The Sri Lankan economy grew by 2.3% YoY in 2019, coming in 0.2pp below our forecast of 2.5% for the year. 4Q growth was at 2.0% YoY owing to a slowdown in the services sector amidst the presidential elections. Meanwhile, the industries sector picked up as a result of improved growth momentum in manufacturing and construction. The agri sector showed signs of an impact from adverse weather conditions experienced in most parts of the island, as growth declined by 0.7% YoY during the quarter. Looking ahead, While the government has taken several proactive steps to curtail the economic impact of COVID-19 through fiscal and monetary policies, we expect a significant negative impact on growth in 2020. We expect the industries sector to be the worst hit as a result of 1) external supply and demand disruptions combined with 2) an internal slowdown as a result of lockdown measures. While we expect overall consumer demand to gradually pick up by June 2020, the services sector would feel the impact stemming from lower tourism. Given that the government has taken a number of measures to help the continuation of agri activities, we expect this to recover the fastest. Our base case calculations indicate a ~4.0% - 4.5% YoY decline in growth for 2020.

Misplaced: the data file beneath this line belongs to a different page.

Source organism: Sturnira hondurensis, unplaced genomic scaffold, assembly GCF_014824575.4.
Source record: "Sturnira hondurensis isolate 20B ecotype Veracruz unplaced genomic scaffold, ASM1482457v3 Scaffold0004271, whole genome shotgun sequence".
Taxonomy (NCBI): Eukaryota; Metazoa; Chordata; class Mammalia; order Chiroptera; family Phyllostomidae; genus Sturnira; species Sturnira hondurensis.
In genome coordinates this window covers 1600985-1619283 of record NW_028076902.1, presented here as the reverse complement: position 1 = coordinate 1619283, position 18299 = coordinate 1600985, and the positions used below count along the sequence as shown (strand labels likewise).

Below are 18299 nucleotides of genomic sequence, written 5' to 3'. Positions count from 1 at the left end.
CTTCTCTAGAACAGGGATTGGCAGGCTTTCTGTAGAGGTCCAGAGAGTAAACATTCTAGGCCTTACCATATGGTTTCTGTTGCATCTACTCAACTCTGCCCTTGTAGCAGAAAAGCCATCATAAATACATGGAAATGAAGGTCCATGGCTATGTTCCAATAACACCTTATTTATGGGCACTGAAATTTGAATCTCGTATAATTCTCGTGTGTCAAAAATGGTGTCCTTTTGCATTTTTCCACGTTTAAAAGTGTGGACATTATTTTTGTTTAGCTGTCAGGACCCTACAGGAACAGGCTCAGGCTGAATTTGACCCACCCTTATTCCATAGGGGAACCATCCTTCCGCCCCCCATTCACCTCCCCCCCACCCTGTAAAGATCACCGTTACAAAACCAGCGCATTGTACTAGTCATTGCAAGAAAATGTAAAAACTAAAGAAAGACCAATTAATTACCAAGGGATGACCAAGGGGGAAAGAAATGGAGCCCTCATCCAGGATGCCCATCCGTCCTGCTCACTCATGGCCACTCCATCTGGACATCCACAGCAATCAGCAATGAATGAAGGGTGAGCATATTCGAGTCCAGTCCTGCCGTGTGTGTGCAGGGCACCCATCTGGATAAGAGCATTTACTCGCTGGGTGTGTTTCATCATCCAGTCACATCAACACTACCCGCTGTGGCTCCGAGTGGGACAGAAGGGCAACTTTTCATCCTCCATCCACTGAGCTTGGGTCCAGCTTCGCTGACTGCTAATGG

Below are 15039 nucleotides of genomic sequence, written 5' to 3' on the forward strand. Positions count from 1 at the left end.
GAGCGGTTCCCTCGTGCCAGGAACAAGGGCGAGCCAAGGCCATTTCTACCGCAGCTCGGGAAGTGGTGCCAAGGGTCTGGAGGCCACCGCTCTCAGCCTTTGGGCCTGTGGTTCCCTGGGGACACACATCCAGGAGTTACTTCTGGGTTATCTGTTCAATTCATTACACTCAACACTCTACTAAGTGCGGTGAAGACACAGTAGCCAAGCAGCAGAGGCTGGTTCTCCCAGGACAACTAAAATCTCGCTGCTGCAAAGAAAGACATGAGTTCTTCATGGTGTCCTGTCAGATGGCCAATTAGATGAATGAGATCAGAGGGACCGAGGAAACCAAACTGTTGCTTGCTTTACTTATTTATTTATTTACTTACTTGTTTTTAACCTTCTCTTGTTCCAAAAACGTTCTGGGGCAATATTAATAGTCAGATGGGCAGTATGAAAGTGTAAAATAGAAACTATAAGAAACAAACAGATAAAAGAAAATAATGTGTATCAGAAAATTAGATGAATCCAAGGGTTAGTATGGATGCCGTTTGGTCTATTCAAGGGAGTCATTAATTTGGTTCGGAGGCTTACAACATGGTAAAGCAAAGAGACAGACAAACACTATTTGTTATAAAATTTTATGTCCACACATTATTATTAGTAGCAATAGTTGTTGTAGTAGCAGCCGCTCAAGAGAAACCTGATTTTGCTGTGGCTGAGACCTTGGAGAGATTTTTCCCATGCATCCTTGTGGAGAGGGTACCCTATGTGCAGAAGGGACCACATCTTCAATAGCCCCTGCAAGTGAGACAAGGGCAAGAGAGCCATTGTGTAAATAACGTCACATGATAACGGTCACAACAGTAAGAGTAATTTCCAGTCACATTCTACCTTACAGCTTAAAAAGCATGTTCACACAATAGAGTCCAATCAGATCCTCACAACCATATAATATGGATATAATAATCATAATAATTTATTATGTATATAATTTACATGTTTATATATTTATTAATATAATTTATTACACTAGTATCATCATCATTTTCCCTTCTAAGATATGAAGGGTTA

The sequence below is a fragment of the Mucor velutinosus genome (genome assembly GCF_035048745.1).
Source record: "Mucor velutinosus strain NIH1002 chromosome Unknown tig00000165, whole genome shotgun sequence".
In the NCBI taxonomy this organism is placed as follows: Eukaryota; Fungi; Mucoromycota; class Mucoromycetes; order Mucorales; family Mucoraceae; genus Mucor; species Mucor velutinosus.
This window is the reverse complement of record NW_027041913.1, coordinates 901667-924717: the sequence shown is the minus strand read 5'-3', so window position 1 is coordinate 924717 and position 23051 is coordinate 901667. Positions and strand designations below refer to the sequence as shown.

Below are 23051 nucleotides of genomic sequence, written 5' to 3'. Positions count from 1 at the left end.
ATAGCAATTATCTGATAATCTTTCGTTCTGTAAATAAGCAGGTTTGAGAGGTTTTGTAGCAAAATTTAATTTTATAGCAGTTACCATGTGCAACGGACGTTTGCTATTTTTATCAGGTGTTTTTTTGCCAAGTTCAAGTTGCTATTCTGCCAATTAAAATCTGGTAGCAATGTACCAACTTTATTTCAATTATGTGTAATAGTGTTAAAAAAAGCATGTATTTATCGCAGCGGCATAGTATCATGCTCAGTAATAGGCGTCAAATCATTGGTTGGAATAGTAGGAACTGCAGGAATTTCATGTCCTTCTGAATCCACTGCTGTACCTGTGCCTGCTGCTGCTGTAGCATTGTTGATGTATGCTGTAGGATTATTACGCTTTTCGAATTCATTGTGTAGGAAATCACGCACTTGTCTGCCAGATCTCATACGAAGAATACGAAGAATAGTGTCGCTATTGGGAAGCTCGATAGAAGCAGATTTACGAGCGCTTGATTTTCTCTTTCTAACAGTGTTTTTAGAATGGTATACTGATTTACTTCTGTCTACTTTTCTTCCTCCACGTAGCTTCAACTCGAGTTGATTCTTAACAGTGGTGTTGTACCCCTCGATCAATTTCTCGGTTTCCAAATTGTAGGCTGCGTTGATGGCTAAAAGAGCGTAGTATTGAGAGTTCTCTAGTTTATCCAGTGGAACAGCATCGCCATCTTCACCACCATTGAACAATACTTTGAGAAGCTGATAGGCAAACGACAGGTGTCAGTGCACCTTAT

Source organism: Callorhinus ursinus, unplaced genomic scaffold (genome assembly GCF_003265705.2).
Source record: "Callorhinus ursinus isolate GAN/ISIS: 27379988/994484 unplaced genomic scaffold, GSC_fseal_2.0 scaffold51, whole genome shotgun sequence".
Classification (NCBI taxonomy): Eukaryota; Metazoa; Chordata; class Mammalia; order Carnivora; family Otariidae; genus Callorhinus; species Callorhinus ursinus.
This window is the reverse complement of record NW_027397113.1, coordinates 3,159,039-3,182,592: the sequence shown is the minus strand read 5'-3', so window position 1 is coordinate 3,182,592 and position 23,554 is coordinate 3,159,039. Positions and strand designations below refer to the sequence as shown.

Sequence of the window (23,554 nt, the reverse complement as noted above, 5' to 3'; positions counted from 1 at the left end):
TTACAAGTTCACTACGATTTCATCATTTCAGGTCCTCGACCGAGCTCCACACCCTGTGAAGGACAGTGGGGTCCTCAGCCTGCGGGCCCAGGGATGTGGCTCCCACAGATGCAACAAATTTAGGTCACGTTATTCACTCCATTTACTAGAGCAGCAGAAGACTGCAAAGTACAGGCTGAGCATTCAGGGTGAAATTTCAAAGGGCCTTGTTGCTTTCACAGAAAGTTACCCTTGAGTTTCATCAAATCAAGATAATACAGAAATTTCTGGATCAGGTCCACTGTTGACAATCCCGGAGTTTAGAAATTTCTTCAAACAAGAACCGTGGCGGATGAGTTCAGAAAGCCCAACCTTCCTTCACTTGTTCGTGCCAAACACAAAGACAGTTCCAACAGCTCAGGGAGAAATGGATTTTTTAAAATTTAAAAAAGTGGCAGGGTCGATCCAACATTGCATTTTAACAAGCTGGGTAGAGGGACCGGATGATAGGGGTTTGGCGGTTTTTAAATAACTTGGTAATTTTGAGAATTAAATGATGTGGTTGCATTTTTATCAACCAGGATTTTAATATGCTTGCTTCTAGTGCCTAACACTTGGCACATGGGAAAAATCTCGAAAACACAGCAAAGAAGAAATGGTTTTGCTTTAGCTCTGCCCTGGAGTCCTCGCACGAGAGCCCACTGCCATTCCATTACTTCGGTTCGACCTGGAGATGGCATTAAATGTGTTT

Our analysis directs towards a high probability of a recession in 2020
Amidst this backdrop, our view is that: 1) the Agri sector will see demand constraints in the near-term but, will resume productivity at a faster pace than Industries and Services, owing to local demand pickup in the medium-term. There will be bursts of high demand, but this would likely normalise in 2H 2020, 2) In Industrials and Services, March and April will see the highest impact stemming from supply side, demand side and domestic headwinds. We expect to see a gradual pickup from 3Q onwards, 3) External demand slowdown and negative multiplier effect from low tourism will go on till 4Q 2020, as most of Sri Lanka’s trading partners (the US, UK and Europe) and source markets for tourism are still grappling with containing the virus and 4) Higher government spending and injected liquidity will help money supply in the near-term, but not sufficient to fully mitigate the overall negative impact.
As such, our base case analysis indicates a ~4.0% - 4.5% YoY GDP contraction for 2020.